Synthesize Research

AIR researchers explore the indicators that signal students’ readiness to reach key educational milestones. By synthesizing the latest research on early warning indicators and systems, we put research evidence into useable formats that can be easily turned into action at the state, district, and school levels.

AIR has developed a number of research syntheses for a variety of audiences, including the National High School Center, the College and Career Readiness and Success Center, and individual states, districts, and schools. AIR’s report, College Persistence Indicators Research Review, was originally developed for the Massachusetts Executive Office of Education and has since been adapted for many states.

Contact Us today to learn more about how we can synthesize the latest research on early warning indicators and systems.

Related Resources

Report : Iowa College and Career Readiness Indicators Literature Review

April 2018

This literature review from April 2018 was written by AIR experts Matthew Welch, Amy Feygin, and David English on behalf of the Midwest Comprehensive Center and the College and Career Readiness and Success Center. The brief was written for the Iowa Department of Education as it considers including indicators of student success as part of a composite index of postsecondary readiness. The brief is broken into two sections. The first introduces a framework for reviewing and selecting indicators of postsecondary readiness aligned to Iowa’s specific definition of the term “college and career readiness.” The second section provides a review of current practices and use of measures of postsecondary readiness from other states.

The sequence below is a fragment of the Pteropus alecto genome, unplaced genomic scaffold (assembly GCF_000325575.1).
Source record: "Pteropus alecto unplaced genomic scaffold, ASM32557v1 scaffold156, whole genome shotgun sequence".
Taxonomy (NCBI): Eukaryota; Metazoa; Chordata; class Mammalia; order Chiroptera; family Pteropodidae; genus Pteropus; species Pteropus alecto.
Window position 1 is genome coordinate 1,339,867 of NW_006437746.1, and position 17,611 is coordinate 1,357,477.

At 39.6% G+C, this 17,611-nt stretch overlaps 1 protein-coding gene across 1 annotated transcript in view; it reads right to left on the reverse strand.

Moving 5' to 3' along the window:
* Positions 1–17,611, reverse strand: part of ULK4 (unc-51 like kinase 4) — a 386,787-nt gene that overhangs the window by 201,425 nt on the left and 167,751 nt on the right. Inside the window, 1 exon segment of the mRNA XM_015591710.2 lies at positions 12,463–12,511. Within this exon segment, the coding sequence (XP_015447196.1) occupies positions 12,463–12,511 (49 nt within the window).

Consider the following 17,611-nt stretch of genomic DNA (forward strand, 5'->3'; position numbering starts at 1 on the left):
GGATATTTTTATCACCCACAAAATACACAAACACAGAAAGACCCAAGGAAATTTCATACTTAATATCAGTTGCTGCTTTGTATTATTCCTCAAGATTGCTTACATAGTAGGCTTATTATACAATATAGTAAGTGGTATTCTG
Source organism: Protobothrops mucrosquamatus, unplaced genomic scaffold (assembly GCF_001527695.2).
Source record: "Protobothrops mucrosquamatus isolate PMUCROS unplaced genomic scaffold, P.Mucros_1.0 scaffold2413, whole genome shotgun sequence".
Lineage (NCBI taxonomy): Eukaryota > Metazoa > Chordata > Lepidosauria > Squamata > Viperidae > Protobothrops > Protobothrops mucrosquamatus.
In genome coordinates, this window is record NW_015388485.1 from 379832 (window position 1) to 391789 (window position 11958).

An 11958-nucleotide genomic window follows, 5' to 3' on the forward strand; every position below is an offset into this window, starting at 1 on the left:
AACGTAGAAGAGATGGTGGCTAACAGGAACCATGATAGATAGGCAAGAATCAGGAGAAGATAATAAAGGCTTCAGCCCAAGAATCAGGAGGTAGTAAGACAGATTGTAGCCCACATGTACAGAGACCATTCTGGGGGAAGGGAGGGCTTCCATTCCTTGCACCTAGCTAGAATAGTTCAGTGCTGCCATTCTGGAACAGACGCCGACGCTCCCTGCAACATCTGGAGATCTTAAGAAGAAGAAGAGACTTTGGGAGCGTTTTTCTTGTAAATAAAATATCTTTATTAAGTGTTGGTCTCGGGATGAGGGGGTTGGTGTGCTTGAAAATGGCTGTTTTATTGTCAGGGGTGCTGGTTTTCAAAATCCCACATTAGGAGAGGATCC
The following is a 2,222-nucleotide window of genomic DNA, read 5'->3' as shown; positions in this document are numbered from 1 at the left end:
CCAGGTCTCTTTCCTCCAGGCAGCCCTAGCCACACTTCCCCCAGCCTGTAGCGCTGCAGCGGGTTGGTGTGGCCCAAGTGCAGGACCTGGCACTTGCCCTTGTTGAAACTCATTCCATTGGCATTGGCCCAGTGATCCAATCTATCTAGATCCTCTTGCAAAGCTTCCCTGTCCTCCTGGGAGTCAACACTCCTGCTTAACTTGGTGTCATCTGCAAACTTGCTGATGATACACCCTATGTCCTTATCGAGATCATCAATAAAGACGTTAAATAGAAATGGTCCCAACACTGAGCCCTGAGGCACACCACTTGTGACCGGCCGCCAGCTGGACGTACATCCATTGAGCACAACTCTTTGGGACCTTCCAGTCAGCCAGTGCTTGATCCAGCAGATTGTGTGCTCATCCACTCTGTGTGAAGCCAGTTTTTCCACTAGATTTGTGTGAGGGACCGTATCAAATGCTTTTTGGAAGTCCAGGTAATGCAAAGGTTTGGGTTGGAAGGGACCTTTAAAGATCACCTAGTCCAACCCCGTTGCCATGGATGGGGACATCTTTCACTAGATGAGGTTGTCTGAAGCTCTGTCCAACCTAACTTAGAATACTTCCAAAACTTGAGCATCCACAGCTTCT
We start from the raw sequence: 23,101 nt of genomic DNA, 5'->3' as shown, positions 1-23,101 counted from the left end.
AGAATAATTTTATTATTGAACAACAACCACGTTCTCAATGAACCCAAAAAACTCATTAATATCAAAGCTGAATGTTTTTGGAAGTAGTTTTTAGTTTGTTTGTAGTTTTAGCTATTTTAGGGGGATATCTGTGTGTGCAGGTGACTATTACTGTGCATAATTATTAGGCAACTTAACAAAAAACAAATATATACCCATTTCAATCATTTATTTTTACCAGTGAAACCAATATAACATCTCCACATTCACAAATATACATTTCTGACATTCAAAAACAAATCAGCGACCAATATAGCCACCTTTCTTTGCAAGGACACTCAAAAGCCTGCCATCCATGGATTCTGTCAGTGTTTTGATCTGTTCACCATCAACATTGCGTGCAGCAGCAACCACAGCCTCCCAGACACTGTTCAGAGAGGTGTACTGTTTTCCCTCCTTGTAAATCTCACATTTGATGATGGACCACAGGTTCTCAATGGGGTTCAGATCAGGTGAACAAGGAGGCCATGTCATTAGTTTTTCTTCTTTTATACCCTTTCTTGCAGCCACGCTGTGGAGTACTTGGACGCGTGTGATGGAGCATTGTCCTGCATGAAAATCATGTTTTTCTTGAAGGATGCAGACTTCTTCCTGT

Report : Predicting Early College Success for Indiana’s High School Class of 2014

January 2018

State longitudinal data systems connect datasets traditionally housed between multiple state agencies, such as a state educational agency overseeing K-12 education with data from a commission for higher education. Creating a system that can identify and track an individual across high school, college, and into the workforce can lead to valuable insights. These systems can also help researchers refine methods for predicting which students will succeed or struggle as they move towards college and careers. American Institutes for Research (AIR) experts Elisabeth Davis, Nicole Guarino, and Jim Lindsay, on behalf of the Regional Educational Laboratory Midwest, looked at merged data consisting of students’ K-12 and postsecondary experiences for the 71,400 students of Indiana’s public and private high school graduating in 2014. This merged dataset allowed the researchers to identify measures that predicted early postsecondary success as well as the influence of Pell Grants and 21st Century Scholarships during the students’ early college experiences, such as taking remedial courses or persisting in college fora  second year. The researchers found, among other things, that students receiving 21st Century Scholarships were more likely than their peers to remain enrolled for a second year of college.